The Story Behind Duke’s Crab Un-Crab Cakes

It’s no secret that I love salmon. I mean, I really love it. It’s one of my favorite things to eat in the world! Breakfast, lunch or dinner, I will always love Wild Alaskan Salmon. But if I had to pick a second favorite, I’d go with Dungeness crab. This is a love I share with my friend and executive chef, “Wild” Bill Ranniger.

A Boy and His Crab Pots

Bill’s appreciation for Dungeness crab began as a young boy spending summer holidays at the family getaway in the San Juan Islands. His parents had towed an old houseboat to a plot of land on Henry Island and beached it, creating a unique summer ‘cabin’ to which the Ranniger family could escape.

Apparently, nobody wanted to fish in the early hours of the morning except for young Bill. So he would go out alone at six a.m in an old tin boat, hauling his fishing gear and crab traps with him. Rockfish and lingcod were plentiful and easy to catch in those days, and he would soon have a few good size fish. Gutting and filleting the fish immediately was important; not only did this future chef realize it preserved the delicious taste of fresh-caught fish, but he knew that fish guts make the best crab bait.

Bill says that Westcott Bay was the place to go for crab; it was actually nicknamed ‘Dungeness Bay’ because of its abundance of crab. He would head to Westcott Bay and tie the fish guts to the bottom of the crab traps. Finally, SPLASH!

“I would drop my pots and leave them to soak all night, then head for home, dreaming of fresh Dungeness the whole way,” Bill remembers. “I could barely sleep at night after a crab pot drop.”

The excitement of dragging those pots up to the surface and seeing them full of delicious Dungeness is a vivid memory for Bill; he called it the “Christmas morning pull.” But his favorite memory is simply eating the crab cold dipped in pure, melted butter. No garlic, no lemon, no frills. Simple ingredients can have a big impact! This would prove to be a valuable lesson that “Wild” Bill would carry forward into his career as a chef.

Now, it seems simple: if you love crab, you should love crab cakes.

This is not always the case! For example, one day “Wild” Bill came to me about the crab cakes we had on our menu at Duke’s. He said that they were good, but they weren’t great! They didn’t have that WOW factor that Bill loves to inject into every dish, especially one featuring Dungeness crab. This clearly needed a remedy, and so we embarked on a Quest to find the best crab cakes in the city!

A list was made of the best seafood restaurants in Seattle and surrounding areas, and so began our grand adventure. We went to eight different restaurants in one night, ordering only the crab cakes (and of course, wine). Every cake was judged on what worked and what didn’t. After all, we were looking for the best.

That first night, we agreed that while all of the crab cakes we had tried were good, they all lacked that indefinable ‘thing’ that would make them great. Clearly, more research was needed!

The second night of the quest, we visited six more restaurants. And again, we agreed that while delicious, none of the crab cakes we had tried were outstanding. Sitting at that last restaurant with a glass of wine in hand, I sighed in disappointment and said, “You know what’s great about crab cakes? Crab! You know what’s terrible? Cake!”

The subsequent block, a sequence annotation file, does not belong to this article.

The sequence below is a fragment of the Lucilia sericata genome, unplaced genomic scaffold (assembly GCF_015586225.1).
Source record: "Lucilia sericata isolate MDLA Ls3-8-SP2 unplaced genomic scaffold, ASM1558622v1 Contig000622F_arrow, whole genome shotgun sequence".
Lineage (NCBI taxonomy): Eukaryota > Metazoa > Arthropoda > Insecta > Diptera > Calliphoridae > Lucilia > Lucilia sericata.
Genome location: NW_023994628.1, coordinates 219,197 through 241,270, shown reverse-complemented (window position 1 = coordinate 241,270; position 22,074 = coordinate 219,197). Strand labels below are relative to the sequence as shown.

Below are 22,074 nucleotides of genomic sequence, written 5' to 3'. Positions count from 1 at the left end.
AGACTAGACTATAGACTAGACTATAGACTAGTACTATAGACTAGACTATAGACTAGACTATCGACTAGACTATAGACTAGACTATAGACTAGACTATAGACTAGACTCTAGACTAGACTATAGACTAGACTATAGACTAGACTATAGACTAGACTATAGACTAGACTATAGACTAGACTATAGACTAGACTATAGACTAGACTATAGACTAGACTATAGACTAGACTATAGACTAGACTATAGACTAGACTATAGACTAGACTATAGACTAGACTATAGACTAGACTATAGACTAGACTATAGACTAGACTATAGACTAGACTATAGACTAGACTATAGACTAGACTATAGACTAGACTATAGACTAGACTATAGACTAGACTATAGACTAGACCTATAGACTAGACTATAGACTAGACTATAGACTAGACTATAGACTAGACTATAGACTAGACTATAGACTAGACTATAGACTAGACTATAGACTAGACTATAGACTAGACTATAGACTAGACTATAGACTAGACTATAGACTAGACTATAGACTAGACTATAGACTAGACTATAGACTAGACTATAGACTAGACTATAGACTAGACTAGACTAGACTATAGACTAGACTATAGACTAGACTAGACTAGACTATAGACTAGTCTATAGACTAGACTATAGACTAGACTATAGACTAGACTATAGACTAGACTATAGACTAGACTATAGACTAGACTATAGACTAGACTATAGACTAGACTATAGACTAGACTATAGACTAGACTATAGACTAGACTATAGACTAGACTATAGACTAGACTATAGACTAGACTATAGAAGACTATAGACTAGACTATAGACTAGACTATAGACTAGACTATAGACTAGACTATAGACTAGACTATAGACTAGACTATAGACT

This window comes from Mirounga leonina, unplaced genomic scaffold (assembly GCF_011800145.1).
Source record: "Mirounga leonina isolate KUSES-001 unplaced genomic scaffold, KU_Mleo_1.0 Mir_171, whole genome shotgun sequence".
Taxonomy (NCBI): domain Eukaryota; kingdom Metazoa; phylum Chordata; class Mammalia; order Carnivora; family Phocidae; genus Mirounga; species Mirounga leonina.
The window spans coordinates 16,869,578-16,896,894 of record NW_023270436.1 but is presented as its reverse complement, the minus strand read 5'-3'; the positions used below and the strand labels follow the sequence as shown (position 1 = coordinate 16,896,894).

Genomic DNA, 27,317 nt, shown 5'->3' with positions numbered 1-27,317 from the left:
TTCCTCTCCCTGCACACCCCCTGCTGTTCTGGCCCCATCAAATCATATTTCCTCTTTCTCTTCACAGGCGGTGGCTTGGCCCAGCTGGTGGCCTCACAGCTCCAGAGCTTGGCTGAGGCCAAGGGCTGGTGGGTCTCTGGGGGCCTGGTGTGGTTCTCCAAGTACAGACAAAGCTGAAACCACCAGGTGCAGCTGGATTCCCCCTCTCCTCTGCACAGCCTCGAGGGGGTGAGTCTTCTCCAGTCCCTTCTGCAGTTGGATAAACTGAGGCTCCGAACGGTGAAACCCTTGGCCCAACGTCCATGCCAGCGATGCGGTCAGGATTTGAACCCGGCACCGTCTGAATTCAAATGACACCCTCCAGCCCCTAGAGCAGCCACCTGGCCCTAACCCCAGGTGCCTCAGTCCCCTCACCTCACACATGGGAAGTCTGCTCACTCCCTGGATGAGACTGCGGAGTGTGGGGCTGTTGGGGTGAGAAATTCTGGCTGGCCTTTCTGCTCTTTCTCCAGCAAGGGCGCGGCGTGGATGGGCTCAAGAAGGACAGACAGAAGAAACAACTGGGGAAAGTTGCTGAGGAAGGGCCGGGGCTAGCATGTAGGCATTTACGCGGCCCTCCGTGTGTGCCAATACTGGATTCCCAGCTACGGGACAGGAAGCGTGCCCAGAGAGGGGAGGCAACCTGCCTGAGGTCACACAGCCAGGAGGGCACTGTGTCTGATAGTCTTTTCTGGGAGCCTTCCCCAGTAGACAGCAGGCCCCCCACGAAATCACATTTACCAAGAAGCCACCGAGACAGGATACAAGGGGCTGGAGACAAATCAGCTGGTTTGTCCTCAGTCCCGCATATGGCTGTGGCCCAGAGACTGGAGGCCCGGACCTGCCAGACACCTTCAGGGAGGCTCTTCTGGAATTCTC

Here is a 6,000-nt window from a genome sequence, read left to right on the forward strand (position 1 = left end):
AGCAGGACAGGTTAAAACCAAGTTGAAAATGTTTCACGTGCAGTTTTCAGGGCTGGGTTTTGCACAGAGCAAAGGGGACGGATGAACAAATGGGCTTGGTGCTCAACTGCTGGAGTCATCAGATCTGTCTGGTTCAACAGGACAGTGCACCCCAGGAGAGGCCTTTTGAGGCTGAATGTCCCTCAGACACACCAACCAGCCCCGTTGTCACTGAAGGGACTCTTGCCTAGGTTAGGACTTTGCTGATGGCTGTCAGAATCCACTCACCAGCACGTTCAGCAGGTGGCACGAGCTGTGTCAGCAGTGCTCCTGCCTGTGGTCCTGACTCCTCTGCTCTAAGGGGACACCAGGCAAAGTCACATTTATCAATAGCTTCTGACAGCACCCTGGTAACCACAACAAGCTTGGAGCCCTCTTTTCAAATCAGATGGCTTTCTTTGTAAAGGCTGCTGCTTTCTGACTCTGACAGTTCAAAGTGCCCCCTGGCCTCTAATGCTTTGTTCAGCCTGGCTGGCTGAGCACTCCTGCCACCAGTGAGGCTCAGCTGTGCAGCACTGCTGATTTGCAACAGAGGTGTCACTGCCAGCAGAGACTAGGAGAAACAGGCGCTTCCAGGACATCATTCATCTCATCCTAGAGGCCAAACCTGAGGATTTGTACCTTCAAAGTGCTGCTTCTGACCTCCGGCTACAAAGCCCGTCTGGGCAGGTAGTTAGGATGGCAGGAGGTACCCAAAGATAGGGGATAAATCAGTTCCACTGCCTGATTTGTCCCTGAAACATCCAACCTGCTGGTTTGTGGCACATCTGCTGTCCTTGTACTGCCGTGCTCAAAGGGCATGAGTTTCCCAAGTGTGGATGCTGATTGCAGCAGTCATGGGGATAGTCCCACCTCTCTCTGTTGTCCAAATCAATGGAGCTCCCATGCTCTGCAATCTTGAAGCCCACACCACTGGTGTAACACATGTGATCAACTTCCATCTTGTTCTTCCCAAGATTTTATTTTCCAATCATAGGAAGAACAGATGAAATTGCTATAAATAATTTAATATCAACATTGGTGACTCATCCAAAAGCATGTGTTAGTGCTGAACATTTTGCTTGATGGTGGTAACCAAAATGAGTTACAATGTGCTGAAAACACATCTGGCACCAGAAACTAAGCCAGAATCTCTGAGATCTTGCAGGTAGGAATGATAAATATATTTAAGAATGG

And WHAM! Just like that, “Wild” Bill knew how to make Duke’s crab cakes stand out.


Bill and I are not only colleagues, but good friends, and we continue to learn from each other every day.

Keep It Simple

Today, our incredibly popular Crab “Un” Cakes reflect the simple lesson that “Wild” Bill learned at a young age, eating crab with his family: don’t over-complicate something that is already delicious! Using fresh Dungeness crabmeat, herbs right from the garden and simple, flavorful seasoning mixtures, we finally created a crab cake that is better than good: it’s epic!

And that lesson carries through all of the dishes we serve at Duke’s. There are always fresh, wholesome, natural ingredients, sustainably harvested that are used to create delicious meals that everyone can enjoy.


From my new cookbook “As Wild As It Gets,” here is the recipe for our fabulous Crab “Un” Cakes. Lots of crab, cake not so much. All the crab and very little cake makes for one incredible appetizer. Click Here to receive other free recipes. And, join our VIP Club to get more great recipes and other special offers right to your inbox!


1¼ lbs fresh Dungeness Crabmeat
½ bunch green onions, green parts only, diced small
1 tsp Duke’s Superb Herb Blend
½ cup Hold Me Tight Chipotle Aioli
1 cup + 2 Tbsp Zesty Lusty Lime Aioli
2 Tbsp fresh organic basil leaves, stems removed, diced small
2 Tbsp fresh organic parsley, stems removed, diced small
2 organic eggs
3 cups panko breadcrumbs (available at most grocery stores)
2 Tbsp Let’s Be Clarified Butter


Squeeze excess liquid from Crab and place in a bowl. Add green onions, Duke’s Superb Herb Blend, Hold Me Tight Chipotle Aioli, 1 cup of Zesty Lusty Lime Aioli, herbs, eggs, and mix well.

Ball into 3 oz portions (like making a snowball). Lightly press into panko breadcrumbs and flatten into ½ inch thick discs.

Refrigerate for at least 1 hour before cooking. (This helps them hold together.)

On a flat griddle or saute pan, heat Let’s Be Clarified Butter to medium-high. Grill Dungeness Crab “Un”Cake until golden brown for approximately 3-4 minutes per side (be careul, they are delicate to work with). Serve with remaining Zesty Lusty Lime Aioli.

May 12, 2017
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